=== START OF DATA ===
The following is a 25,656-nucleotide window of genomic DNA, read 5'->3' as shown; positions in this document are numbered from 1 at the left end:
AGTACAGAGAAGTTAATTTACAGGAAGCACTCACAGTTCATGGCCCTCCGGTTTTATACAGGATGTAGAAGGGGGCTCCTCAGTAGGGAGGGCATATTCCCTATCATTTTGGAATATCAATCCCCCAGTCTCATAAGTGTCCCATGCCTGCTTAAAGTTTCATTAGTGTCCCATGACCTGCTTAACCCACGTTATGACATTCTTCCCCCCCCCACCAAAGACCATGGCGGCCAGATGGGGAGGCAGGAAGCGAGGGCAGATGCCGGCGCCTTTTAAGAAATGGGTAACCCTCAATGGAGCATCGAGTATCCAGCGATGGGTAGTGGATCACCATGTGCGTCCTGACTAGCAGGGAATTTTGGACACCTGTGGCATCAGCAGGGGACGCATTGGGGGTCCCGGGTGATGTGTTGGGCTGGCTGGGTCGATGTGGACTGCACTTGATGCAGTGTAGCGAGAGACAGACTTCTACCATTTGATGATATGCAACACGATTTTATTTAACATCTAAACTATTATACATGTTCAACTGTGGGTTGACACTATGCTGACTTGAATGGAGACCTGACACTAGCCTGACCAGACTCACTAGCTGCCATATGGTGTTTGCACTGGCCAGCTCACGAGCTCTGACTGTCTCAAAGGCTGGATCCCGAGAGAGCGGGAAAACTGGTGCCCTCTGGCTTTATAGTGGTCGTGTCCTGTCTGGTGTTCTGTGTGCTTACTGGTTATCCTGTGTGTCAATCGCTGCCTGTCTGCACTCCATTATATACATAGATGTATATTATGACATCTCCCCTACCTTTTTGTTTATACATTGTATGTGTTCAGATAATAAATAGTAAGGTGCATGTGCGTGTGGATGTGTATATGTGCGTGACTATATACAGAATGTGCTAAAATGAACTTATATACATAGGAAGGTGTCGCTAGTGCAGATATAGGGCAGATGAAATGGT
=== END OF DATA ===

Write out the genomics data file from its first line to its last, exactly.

The following is a 25,656-nucleotide window of genomic DNA, read 5'->3' as shown; positions in this document are numbered from 1 at the left end:
AGTACAGAGAAGTTAATTTACAGGAAGCACTCACAGTTCATGGCCCTCCGGTTTTATACAGGATGTAGAAGGGGGCTCCTCAGTAGGGAGGGCATATTCCCTATCATTTTGGAATATCAATCCCCCAGTCTCATAAGTGTCCCATGCCTGCTTAAAGTTTCATTAGTGTCCCATGACCTGCTTAACCCACGTTATGACATTCTTCCCCCCCCCACCAAAGACCATGGCGGCCAGATGGGGAGGCAGGAAGCGAGGGCAGATGCCGGCGCCTTTTAAGAAATGGGTAACCCTCAATGGAGCATCGAGTATCCAGCGATGGGTAGTGGATCACCATGTGCGTCCTGACTAGCAGGGAATTTTGGACACCTGTGGCATCAGCAGGGGACGCATTGGGGGTCCCGGGTGATGTGTTGGGCTGGCTGGGTCGATGTGGACTGCACTTGATGCAGTGTAGCGAGAGACAGACTTCTACCATTTGATGATATGCAACACGATTTTATTTAACATCTAAACTATTATACATGTTCAACTGTGGGTTGACACTATGCTGACTTGAATGGAGACCTGACACTAGCCTGACCAGACTCACTAGCTGCCATATGGTGTTTGCACTGGCCAGCTCACGAGCTCTGACTGTCTCAAAGGCTGGATCCCGAGAGAGCGGGAAAACTGGTGCCCTCTGGCTTTATAGTGGTCGTGTCCTGTCTGGTGTTCTGTGTGCTTACTGGTTATCCTGTGTGTCAATCGCTGCCTGTCTGCACTCCATTATATACATAGATGTATATTATGACATCTCCCCTACCTTTTTGTTTATACATTGTATGTGTTCAGATAATAAATAGTAAGGTGCATGTGCGTGTGGATGTGTATATGTGCGTGACTATATACAGAATGTGCTAAAATGAACTTATATACATAGGAAGGTGTCGCTAGTGCAGATATAGGGCAGATGAAATGGT